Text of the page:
March 2011


Christopher could never have done alone what Wystan was doing. He was too timid to have taken such a step independently. Would he have gone to Spain with Wystan, if it hadn’t been for Heinz? I think he would, despite his timidity, because he could have found no other good enough excuse for staying behind. As things were, he didn’t feel guilty about this, only regretful for what he was missing.

Christopher wasn’t seriously afraid that Wystan would be killed in battle. The government would probably insist on his making propaganda for them, rather than fighting. Still, Byron and Brooke had died by disease, not weapons, and a war-zone is full of potential accidents.

This was a solemn parting, despite all their jokes. It made them aware how absolutely each relied on the other’s continuing to exist.

Their friendship was rooted in schoolboy memories and the mood of its sexuality was adolescent. They had been going to bed together, unromantically but with much pleasure, for the past ten years, whenever an opportunity offered itself, as it did now. They couldn’t think of themselves as lovers, yet sex had given their friendship an extra dimension. They were conscious of this and it embarrassed them slightly — that is to say, the sophisticated adult friends were embarrassed by the schoolboy sex partners. This may be why they made fun, in private and in print, of each other’s physical appearance; Wystan’s ‘stumpy immature fingers’ and ‘small pale eyes screwed painfully together’; Christoper’s ‘squat’ body and ‘enormous’ nose and head. The adults were trying to dismiss the schoolboys’ sex-making as unimportant. It was of profound importance. It made the relationship unique for both of them.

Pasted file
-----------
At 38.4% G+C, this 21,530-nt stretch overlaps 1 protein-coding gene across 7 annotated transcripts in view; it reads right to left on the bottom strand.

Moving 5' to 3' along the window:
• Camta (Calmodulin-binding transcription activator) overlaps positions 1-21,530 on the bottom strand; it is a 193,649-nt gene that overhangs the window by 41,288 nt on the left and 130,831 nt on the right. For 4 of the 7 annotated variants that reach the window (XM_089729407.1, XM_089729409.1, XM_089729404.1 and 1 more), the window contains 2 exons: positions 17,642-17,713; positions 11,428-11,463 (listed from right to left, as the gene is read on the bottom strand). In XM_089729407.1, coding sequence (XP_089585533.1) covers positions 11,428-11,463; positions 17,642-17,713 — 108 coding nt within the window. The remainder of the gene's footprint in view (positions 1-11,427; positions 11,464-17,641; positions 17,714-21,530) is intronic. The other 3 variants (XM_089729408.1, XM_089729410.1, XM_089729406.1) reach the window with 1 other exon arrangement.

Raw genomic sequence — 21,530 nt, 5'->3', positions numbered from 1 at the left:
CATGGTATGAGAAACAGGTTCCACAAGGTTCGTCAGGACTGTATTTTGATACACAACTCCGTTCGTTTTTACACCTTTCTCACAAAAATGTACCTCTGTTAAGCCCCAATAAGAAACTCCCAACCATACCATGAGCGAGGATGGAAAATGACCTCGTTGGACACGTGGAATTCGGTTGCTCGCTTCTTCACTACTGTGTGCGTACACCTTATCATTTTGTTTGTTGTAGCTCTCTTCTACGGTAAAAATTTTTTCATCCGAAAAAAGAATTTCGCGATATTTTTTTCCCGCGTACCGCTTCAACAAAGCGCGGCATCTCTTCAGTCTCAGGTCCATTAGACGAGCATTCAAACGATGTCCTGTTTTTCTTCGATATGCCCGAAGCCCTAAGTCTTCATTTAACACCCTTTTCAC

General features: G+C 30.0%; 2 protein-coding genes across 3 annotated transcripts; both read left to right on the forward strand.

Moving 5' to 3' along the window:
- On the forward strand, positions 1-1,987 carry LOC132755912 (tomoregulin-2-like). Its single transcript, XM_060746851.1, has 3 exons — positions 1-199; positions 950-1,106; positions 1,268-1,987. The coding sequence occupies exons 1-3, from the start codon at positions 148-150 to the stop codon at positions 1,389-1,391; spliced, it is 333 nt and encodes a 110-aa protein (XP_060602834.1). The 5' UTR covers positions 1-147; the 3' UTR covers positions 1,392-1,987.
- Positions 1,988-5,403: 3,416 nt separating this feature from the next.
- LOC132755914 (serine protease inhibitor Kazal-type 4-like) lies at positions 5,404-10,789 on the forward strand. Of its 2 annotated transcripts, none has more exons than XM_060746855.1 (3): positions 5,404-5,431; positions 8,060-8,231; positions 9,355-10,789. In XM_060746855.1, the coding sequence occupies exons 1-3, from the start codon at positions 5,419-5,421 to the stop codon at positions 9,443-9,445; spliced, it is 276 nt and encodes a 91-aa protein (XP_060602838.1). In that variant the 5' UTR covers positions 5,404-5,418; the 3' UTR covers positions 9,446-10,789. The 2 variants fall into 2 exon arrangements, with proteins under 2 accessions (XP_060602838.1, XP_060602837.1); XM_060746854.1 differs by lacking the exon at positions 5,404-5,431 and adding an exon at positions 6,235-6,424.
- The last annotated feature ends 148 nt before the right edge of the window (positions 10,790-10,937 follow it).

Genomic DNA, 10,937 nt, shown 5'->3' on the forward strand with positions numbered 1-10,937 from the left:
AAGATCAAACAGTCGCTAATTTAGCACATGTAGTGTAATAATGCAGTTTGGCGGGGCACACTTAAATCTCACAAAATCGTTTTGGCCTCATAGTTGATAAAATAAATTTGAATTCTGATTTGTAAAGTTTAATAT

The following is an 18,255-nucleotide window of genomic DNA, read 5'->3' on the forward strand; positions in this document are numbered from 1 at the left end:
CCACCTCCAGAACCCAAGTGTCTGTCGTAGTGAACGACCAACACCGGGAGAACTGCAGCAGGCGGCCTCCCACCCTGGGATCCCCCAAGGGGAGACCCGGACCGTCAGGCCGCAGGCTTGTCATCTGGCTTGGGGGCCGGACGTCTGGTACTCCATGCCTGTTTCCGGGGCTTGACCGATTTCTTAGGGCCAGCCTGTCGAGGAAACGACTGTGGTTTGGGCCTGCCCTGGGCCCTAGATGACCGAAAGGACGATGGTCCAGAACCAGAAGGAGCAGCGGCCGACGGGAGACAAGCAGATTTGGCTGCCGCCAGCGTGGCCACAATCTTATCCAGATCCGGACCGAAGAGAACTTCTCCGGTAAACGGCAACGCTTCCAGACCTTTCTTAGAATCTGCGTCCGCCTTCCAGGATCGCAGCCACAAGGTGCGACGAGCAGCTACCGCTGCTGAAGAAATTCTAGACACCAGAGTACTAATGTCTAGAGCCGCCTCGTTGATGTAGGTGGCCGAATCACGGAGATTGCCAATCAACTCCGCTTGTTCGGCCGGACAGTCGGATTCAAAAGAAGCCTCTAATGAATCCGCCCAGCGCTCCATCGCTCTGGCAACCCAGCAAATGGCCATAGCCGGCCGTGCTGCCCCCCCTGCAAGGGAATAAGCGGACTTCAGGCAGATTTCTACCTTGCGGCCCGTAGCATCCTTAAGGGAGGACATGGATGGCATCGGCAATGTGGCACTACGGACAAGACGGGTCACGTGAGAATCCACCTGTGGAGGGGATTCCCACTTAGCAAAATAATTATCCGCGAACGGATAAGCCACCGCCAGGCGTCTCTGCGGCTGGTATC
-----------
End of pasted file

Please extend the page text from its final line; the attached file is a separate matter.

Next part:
On January 13, Christopher saw Wystan off on the train. Wystan had a bad cold but was otherwise cheerful. His only anxiety was about his luggage, which had been sent ahead, by mistake, to the Franco-Spanish frontier. He was afraid that it was lost forever. Luckily, he was wrong.

– Christopher IsherwoodChristopher and his Kind

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It was a picture of Faye Greener, a still from a two-reel farce in which she had worked as an extra. She had given him the autograph willingly enough, had even autographed it in a large, wild hand, “Affectionately yours, Faye Greener,” but she refused his friendship, or, rather insisted on keeping it impersonal. She had told him why. He had nothing to offer her, neither money nor looks, and she could only love a handsome man and would only let a wealthy man love her. Tod was a “good-hearted man,” and she liked “good-hearted men,” but only as friends. She wasn’t hard-boiled. It was just that she put love on a special plane, where a man without money or looks couldn’t move.

The Day of the Locust, Nathanael West